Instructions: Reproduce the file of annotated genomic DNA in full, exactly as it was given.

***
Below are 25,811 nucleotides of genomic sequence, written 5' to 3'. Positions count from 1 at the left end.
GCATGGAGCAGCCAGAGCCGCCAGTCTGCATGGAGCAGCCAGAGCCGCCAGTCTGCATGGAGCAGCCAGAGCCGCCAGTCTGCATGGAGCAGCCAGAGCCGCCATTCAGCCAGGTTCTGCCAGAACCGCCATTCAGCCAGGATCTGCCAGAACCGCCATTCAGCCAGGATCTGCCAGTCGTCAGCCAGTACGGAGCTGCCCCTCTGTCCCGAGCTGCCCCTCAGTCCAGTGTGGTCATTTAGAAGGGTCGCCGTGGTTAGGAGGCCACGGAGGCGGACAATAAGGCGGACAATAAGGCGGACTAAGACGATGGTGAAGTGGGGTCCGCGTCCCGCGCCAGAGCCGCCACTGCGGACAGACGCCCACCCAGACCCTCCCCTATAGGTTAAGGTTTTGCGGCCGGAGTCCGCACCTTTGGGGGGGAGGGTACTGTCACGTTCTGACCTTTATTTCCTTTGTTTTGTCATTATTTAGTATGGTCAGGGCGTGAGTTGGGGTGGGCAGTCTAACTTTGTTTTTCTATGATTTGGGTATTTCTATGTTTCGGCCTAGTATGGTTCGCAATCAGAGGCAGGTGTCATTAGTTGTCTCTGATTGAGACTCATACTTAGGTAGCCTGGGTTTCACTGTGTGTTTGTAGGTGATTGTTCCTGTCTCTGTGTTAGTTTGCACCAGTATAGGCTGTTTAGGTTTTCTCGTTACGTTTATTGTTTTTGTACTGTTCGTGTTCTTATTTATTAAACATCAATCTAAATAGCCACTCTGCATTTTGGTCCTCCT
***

Below are 25,811 nucleotides of genomic sequence, written 5' to 3'. Positions count from 1 at the left end.
GCATGGAGCAGCCAGAGCCGCCAGTCTGCATGGAGCAGCCAGAGCCGCCAGTCTGCATGGAGCAGCCAGAGCCGCCAGTCTGCATGGAGCAGCCAGAGCCGCCATTCAGCCAGGTTCTGCCAGAACCGCCATTCAGCCAGGATCTGCCAGAACCGCCATTCAGCCAGGATCTGCCAGTCGTCAGCCAGTACGGAGCTGCCCCTCTGTCCCGAGCTGCCCCTCAGTCCAGTGTGGTCATTTAGAAGGGTCGCCGTGGTTAGGAGGCCACGGAGGCGGACAATAAGGCGGACAATAAGGCGGACTAAGACGATGGTGAAGTGGGGTCCGCGTCCCGCGCCAGAGCCGCCACTGCGGACAGACGCCCACCCAGACCCTCCCCTATAGGTTAAGGTTTTGCGGCCGGAGTCCGCACCTTTGGGGGGGAGGGTACTGTCACGTTCTGACCTTTATTTCCTTTGTTTTGTCATTATTTAGTATGGTCAGGGCGTGAGTTGGGGTGGGCAGTCTAACTTTGTTTTTCTATGATTTGGGTATTTCTATGTTTCGGCCTAGTATGGTTCGCAATCAGAGGCAGGTGTCATTAGTTGTCTCTGATTGAGACTCATACTTAGGTAGCCTGGGTTTCACTGTGTGTTTGTAGGTGATTGTTCCTGTCTCTGTGTTAGTTTGCACCAGTATAGGCTGTTTAGGTTTTCTCGTTACGTTTATTGTTTTTGTACTGTTCGTGTTCTTATTTATTAAACATCAATCTAAATAGCCACTCTGCATTTTGGTCCTCCT